Willing to Believe (Part 2)

Posted: October 25, 2010 by Greg Burkheimer in Church History, Original Sin, Radical Depravity

In Chapters one and two of Willing to Believe we looked at the opposing views of Pelagius and Augustine. Pelagius believed that we are capable of obedience while Augustine said we were not. It all seemed to center around this issue of original sin and it’s affects on humanity.


“If anyone says that man’s free will [when] moved and aroused by God, by assenting to God… in no way cooperates… [and] that it cannot refuse its assent if it wishes…let him be anathema!” (Council of Trent)

Chapter three covers the semi-Pelagians. Pelagianism was condemned in (A.D. 431) by the third ecumenical council in Ephesus one year after Augustine’s death. However, not everyone accepted Augustine’s views. A semi-Pelagian movement formed and was lead by John Cassian, abbot of the monastery of Massillia. Both semi-Pelagians and Augustinians rejected Pelagianism.

Cassians Concerns
Cassian had several concerns about Augustine’s views. He believed that they were new and were a departure from what the church fathers taught. Augustine’s view of predestination, Cassian said, “cripples the force of preaching, reproof, and moral energy,…plunges men into despair,” and introduces “a certain fatal necessity.” Cassian did not see the strong views of Augustine as necessary to refute Pelagius. Cassian believed that God’s grace was necessary for salvation and assists the human will in doing good but it is man, not God, who must will that which is good. Grace is given “in order that he who has begun to will may be assisted,” not to give “the power to will.” God desires to save all people, and Christ’s atonement is available to all. For Cassian, predestination is based on God’s foreknowledge and there is not a “definite number of persons to be elected or rejected,” since God wants all to be saved, and yet not all are saved.

The main difference between Cassian and Augustine was over the initial step towards salvation. For Cassian, the will is seen as spiritually sick. For Augustine the will is spiritually dead. For Cassian, God extends His grace towards the sinner and the sinner must cooperate to be regenerated. Faith comes before regeneration. For Augustine, regeneration must come before faith.

The Debate Continues
This debate continued until 529 when the Synod of Orange condemned semi-Pelagianism by rejecting that the beginning point of faith is the fallen will. The ability to do good must proceed from grace imparted by regeneration. Issues of Pelagianism and semi-Pelagianism were raised again in the sixteenth century during the Protestant Reformation. At the council of Trent, the church condemned Pelagianism but essentially adopted the semi-Pelagian views of the will and original sin.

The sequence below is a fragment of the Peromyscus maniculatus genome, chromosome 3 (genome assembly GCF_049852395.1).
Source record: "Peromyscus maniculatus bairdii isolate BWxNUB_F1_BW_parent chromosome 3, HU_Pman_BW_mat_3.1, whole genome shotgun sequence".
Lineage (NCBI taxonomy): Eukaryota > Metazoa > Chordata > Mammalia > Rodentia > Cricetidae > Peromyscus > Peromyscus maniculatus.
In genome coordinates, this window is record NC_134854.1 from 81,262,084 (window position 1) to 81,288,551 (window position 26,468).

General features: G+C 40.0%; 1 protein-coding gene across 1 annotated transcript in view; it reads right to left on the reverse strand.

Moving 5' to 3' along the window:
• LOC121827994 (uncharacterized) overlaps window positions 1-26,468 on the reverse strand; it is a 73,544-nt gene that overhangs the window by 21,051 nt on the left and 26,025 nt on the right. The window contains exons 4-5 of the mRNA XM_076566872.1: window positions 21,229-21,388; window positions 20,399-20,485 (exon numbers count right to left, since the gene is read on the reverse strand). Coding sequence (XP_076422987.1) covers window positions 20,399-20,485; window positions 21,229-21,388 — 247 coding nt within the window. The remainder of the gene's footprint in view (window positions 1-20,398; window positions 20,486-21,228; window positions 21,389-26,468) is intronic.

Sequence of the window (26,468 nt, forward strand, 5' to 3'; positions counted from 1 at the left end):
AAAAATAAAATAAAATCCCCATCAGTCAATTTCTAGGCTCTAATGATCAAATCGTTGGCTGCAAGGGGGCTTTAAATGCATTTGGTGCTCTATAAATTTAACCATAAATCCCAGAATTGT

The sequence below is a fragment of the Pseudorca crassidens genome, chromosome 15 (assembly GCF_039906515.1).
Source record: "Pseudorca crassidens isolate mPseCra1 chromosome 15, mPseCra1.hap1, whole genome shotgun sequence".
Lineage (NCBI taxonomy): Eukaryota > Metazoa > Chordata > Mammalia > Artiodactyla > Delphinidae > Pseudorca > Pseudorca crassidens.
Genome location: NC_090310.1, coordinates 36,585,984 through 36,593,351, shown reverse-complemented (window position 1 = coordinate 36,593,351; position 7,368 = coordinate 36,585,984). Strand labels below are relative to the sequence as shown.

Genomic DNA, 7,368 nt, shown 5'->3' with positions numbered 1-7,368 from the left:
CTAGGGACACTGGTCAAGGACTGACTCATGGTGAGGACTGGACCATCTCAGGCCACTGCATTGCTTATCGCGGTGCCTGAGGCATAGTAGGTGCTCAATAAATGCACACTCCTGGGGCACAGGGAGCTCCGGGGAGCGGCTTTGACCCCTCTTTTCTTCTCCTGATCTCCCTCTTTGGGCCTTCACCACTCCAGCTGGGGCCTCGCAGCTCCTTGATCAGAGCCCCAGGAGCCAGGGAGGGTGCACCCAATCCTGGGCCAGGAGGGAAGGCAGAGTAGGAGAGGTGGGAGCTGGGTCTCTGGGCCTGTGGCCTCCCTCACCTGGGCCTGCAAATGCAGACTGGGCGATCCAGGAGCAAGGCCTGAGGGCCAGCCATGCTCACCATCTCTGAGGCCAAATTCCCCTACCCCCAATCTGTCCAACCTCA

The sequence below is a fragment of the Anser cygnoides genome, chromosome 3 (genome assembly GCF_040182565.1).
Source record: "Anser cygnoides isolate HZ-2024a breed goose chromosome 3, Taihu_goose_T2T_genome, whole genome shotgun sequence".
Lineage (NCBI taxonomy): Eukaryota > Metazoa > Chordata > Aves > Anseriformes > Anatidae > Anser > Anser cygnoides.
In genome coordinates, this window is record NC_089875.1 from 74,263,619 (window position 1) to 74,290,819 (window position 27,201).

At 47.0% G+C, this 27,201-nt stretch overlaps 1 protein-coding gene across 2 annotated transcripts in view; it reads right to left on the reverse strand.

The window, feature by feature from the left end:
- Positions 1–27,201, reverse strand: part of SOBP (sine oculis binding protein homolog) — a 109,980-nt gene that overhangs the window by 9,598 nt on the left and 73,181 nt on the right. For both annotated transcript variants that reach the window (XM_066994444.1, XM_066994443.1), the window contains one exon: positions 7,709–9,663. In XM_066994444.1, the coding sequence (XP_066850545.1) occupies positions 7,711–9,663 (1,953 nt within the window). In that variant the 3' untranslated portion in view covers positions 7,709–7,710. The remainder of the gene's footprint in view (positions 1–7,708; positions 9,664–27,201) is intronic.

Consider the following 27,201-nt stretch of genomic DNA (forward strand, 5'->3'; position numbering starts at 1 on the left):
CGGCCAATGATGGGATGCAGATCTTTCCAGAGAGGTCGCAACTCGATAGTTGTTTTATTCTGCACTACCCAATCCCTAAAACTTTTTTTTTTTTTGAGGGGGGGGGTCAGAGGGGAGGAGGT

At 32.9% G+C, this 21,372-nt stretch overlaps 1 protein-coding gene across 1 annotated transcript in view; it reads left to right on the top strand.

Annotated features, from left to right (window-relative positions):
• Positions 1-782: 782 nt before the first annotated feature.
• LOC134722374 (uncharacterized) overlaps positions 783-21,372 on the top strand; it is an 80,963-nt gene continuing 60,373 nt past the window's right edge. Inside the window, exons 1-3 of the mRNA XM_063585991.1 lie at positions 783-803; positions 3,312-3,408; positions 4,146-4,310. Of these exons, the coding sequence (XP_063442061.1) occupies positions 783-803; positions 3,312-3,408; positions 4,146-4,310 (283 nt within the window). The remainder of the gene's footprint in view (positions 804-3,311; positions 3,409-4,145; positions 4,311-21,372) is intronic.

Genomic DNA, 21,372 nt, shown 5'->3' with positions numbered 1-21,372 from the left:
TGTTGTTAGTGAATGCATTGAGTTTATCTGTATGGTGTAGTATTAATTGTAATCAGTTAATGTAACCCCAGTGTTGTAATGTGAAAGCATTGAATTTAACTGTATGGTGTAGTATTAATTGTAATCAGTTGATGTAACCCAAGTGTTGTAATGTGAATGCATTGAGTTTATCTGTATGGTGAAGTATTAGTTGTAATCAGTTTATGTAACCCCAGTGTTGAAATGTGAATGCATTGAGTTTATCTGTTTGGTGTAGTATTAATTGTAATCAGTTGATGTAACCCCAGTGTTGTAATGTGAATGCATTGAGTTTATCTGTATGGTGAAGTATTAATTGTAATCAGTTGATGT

In the seventeenth century, Augustinianism is reviewed again by Pasquier Quesnel. This incites a group called the Jesuits who are successful in gaining 101 condemnations of Pasquier’s work. The Jesuits condemned the entire structure of Augustine saying that it is heretical to teach that the natural man is only sinful, that faith is a gift of God, that grace is given only through faith, that faith is the first grace, and that grace is needed for all good works. The Church continued to move away from Augustine.

The Catechism
The Catechism of the Catholic Church (1994) contains several statements that deal with human responsibility and free will. It is clear that the church has adopted a semi-Pelagian view that upholds the ability of fallen man to choose good or evil. As far as original sin goes, the church rejected Pelagian and Protestant views stating that although man has an inherited tendency to do evil it is not insurmountable. It can be overcome by engaging in a “hard battle.”

Can there be a compromise between Pelagius and Augustine? Who makes the first move when it comes to salvation? Is mans will spiritually wounded or dead? With Rome affirming that fallen man has the ability to cooperate with the grace of God, semi-Pelagianism for now, is victorious over Augustinianism.

Willing to Believe, The Controversy over Free Will by R.C. Sproul


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